We are also working on our TinEye Image Contributor beta. This is an XML based protocol that will allow webmasters to create a TinEye readable XML imagemap for their content. Stay tuned for details on Monday. We are excited about this release as it will allow image centric websites to point us to their content to add to the TinEye index. Our goal as always is to make sure that each image out there is linked to its creator.
In the meantime: happy searching! And don’t forget to check out our TinEye product blog for the latest news.
[Photograph (c) Kevin Dooley]
- Copyright Reform: yes, let’s go!
I am looking forward to seeing some of the copyright reform recommendations rolled out soon. If like me, you have tried to use the search functions to find copyright information for a photograph or any works, you know what I mean. You – like most of the Copyright Office users probably still have forehead bruises resulting from your head hitting a nearby concrete wall (or handy hard surface).
On all seriousness: it is about time to bring the Copyright Office forward. So if you are in Washington, join us for an afternoon conference: Toward a Copyright Office for the 21st Century, a Public Knowledge Conference discussing the future of the Copyright Office. This conference will build off of the ideas put forth in Public Knowledge’s recent whitepaper, “A Copyright Office for the 21st Century: Recommendations to the New Register of Copyrights”.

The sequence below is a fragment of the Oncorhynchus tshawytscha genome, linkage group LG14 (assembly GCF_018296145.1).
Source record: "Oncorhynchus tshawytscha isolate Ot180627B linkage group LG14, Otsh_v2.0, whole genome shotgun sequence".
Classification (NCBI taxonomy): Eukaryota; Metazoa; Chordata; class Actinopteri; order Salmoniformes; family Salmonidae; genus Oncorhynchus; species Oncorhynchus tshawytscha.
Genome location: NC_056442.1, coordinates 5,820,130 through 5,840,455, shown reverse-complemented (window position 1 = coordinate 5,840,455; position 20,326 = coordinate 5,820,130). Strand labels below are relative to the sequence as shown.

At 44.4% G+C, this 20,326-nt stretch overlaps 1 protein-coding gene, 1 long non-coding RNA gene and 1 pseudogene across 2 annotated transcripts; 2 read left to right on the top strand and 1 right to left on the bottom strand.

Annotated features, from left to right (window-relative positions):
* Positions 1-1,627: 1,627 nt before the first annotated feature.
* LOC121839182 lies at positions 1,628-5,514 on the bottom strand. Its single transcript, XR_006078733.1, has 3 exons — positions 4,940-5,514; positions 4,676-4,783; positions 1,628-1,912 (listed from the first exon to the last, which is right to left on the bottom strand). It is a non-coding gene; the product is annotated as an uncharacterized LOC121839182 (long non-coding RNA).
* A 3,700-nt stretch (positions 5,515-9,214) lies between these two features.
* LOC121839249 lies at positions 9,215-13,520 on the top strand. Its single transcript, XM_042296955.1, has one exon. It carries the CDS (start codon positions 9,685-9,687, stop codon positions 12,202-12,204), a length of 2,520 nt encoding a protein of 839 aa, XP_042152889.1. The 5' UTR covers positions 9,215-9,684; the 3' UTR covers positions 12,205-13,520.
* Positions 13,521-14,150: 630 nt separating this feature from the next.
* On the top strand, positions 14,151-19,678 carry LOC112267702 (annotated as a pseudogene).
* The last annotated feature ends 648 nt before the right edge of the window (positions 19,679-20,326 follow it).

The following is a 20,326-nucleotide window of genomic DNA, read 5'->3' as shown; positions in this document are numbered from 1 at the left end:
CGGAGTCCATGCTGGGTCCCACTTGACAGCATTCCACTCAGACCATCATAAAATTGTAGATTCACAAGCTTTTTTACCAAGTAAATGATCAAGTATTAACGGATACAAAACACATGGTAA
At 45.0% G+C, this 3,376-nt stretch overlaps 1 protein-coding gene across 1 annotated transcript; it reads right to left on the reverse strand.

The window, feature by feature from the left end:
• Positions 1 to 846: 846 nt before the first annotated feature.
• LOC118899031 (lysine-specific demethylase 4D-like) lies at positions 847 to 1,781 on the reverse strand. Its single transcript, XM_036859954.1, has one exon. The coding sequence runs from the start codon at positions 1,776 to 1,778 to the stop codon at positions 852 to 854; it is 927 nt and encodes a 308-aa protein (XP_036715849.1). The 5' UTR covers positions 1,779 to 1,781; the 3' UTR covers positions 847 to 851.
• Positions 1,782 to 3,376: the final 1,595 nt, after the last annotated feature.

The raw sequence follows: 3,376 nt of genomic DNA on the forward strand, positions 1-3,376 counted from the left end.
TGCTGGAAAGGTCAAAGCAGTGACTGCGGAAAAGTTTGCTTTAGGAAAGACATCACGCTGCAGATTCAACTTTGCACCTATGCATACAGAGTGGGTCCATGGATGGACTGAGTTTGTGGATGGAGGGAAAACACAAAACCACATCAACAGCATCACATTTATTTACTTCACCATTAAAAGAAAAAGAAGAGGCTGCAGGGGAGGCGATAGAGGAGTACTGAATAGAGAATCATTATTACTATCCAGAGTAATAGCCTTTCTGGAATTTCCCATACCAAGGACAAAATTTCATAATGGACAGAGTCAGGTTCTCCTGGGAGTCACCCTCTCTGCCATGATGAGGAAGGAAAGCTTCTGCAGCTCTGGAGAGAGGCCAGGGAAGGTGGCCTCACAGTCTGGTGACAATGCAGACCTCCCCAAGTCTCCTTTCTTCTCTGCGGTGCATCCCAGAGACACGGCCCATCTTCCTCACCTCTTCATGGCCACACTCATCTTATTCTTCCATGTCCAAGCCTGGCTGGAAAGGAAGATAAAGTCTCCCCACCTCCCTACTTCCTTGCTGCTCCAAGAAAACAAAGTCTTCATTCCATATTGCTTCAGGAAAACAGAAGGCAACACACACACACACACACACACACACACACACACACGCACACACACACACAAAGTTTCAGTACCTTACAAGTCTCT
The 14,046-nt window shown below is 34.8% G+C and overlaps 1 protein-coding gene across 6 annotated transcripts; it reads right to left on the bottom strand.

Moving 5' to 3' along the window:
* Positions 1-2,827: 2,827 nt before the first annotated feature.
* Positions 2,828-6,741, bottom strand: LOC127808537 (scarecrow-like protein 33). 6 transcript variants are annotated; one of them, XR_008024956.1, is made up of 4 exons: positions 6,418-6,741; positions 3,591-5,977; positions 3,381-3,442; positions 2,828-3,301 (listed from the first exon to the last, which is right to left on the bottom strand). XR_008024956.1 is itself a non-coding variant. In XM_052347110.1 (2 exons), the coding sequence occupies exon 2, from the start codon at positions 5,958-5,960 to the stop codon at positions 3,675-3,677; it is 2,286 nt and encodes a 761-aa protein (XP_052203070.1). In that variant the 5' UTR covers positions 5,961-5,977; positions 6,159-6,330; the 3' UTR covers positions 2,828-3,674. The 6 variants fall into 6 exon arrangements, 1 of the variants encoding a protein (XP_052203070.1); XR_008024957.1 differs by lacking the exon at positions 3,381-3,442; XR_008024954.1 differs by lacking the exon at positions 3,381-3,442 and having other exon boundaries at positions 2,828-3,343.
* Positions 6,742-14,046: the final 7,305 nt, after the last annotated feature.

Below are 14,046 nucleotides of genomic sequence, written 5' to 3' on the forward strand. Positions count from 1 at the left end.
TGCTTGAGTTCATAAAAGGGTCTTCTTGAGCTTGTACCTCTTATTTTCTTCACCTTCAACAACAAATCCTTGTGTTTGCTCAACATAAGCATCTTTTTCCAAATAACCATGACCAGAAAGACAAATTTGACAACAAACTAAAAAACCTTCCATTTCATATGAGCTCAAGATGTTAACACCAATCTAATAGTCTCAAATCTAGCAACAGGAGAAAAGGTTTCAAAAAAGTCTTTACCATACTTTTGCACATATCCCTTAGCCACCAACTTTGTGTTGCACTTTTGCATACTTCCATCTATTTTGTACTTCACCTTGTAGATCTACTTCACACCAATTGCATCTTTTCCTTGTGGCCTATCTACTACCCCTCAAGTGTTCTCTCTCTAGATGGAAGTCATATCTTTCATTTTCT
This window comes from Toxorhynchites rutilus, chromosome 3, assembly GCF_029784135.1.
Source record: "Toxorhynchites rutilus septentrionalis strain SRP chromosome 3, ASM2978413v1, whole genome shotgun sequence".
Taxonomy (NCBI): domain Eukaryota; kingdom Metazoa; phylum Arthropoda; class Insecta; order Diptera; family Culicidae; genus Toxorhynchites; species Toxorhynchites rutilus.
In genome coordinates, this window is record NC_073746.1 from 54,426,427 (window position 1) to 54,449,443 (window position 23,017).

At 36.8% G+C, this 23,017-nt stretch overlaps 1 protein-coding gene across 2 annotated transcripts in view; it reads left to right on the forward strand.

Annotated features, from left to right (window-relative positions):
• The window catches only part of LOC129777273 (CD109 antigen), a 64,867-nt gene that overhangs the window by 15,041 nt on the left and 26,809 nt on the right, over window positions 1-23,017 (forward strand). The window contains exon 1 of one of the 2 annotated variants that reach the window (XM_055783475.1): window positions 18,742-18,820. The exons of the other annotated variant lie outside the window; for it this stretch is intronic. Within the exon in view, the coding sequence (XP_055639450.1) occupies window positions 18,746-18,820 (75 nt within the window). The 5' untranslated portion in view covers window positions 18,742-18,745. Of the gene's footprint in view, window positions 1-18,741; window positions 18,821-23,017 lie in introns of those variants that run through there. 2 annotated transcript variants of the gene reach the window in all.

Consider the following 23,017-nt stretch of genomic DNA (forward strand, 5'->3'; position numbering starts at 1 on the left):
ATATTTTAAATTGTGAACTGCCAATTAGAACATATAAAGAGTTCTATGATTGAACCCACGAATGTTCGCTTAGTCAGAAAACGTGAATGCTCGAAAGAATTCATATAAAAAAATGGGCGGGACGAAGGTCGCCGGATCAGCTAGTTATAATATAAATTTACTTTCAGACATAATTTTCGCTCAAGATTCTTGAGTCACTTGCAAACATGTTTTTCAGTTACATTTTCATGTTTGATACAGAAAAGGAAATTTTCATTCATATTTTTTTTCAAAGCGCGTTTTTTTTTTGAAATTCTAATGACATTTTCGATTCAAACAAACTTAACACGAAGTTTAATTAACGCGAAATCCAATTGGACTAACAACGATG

This is incredibly timely as the Librarian of Congress will be appointing the first new Register of Copyright since 1994. The new Register will be the first appointed in the Internet era, and will have an opportunity to shape the Copyright Office for the 21st Century.
I am excited to be joining the conversation and participating in a panel presentation this afternoon along side:
- Tracey Armstrong, President and CEO, Copyright Clearance Center
- James Cavanaugh, National Director and Treasurer, American Society of Media Photographers
- Jule Sigall, Associate General Counsel – Copyright, Microsoft
- Respondent: Maria Pallante, Acting Register of Copyrights
- Moderator: Michael Weinberg, Public Knowledge
With the advances made in image search and image recognition based search, perhaps the next Copyright Office Database is simply the web!
- Let’s say you have gone back in time…